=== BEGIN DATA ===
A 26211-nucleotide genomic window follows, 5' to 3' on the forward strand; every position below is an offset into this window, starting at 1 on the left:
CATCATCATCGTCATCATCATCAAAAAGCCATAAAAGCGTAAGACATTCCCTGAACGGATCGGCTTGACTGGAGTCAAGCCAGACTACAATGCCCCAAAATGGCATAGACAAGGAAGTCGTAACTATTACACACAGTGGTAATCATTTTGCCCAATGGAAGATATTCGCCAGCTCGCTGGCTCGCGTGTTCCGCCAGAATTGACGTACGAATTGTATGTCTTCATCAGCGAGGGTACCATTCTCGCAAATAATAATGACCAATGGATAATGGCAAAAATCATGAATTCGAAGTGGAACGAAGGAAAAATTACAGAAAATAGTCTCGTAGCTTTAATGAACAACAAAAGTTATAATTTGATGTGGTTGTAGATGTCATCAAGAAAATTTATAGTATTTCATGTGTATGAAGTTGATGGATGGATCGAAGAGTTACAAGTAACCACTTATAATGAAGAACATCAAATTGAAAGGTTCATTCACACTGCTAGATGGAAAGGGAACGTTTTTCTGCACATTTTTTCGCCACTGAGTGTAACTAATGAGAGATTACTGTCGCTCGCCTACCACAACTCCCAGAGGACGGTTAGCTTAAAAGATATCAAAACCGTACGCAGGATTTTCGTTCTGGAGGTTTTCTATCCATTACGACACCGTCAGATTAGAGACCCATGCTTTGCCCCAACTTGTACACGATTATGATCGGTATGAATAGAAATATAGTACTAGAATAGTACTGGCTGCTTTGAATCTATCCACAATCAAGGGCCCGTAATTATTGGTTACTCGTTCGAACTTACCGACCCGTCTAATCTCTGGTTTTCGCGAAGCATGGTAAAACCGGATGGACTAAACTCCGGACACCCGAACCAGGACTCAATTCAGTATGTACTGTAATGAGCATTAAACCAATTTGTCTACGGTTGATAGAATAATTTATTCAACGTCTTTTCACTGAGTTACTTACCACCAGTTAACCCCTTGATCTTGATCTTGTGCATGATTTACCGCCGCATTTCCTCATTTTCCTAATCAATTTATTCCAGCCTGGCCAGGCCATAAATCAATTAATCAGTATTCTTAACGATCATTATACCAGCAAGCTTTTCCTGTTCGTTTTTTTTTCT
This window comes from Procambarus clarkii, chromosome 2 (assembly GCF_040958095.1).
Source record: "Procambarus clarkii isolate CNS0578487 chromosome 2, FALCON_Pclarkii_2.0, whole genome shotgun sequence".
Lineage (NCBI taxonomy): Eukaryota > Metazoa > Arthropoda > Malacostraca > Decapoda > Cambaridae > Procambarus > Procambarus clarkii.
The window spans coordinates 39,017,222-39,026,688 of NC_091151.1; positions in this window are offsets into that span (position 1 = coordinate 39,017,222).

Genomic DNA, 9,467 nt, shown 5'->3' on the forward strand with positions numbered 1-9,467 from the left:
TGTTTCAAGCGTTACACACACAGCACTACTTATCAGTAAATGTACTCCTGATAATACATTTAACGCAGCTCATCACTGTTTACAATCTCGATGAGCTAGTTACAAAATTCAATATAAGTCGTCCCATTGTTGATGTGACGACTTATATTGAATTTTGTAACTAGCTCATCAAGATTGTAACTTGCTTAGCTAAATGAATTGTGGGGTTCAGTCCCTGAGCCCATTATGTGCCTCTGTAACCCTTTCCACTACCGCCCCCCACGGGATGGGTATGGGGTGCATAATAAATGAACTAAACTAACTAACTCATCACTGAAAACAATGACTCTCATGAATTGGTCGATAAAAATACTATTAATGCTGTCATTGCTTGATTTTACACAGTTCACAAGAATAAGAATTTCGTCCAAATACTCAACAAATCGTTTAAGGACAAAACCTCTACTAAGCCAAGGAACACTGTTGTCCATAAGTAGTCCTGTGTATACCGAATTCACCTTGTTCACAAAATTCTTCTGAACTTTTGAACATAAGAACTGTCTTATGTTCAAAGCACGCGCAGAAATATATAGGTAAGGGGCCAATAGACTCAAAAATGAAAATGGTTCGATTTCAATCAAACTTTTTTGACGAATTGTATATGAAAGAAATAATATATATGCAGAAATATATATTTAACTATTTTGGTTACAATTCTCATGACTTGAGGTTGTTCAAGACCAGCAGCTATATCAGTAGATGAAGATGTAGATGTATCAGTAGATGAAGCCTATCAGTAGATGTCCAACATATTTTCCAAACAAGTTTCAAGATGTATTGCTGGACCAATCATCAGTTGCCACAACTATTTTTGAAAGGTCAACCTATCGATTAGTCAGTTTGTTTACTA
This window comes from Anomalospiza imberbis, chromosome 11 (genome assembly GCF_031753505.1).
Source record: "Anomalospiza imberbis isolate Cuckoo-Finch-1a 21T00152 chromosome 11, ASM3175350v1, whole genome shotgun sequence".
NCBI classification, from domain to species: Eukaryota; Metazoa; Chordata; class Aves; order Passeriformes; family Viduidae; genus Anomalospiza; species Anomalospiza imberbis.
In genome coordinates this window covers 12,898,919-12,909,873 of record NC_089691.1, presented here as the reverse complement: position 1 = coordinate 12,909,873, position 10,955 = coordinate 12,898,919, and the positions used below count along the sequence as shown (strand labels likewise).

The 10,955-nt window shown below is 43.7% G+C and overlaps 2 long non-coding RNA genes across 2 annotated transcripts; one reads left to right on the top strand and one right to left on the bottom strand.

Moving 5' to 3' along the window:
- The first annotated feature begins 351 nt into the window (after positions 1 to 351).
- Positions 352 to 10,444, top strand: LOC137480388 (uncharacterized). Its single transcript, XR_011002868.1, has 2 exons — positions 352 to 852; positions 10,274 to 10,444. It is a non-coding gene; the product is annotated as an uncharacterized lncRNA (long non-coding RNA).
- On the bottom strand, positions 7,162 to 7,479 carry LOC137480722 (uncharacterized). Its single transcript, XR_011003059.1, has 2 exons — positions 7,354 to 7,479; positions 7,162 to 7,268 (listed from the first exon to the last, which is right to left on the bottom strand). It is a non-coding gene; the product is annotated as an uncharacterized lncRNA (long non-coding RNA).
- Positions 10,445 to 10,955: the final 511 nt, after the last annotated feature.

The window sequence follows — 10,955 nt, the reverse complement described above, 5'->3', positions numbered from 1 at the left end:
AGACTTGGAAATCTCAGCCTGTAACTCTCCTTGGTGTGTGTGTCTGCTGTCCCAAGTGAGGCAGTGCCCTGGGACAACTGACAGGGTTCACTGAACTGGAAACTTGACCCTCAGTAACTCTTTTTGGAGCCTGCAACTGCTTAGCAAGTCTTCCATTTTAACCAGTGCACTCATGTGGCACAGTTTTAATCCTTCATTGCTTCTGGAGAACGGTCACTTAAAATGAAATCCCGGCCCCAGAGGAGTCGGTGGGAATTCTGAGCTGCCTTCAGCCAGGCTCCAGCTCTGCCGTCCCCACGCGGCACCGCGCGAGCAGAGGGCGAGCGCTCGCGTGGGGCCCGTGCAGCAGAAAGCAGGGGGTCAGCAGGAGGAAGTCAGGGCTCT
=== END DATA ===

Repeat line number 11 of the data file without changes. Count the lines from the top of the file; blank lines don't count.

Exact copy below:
NCBI classification, from domain to species: Eukaryota; Metazoa; Chordata; class Aves; order Passeriformes; family Viduidae; genus Anomalospiza; species Anomalospiza imberbis.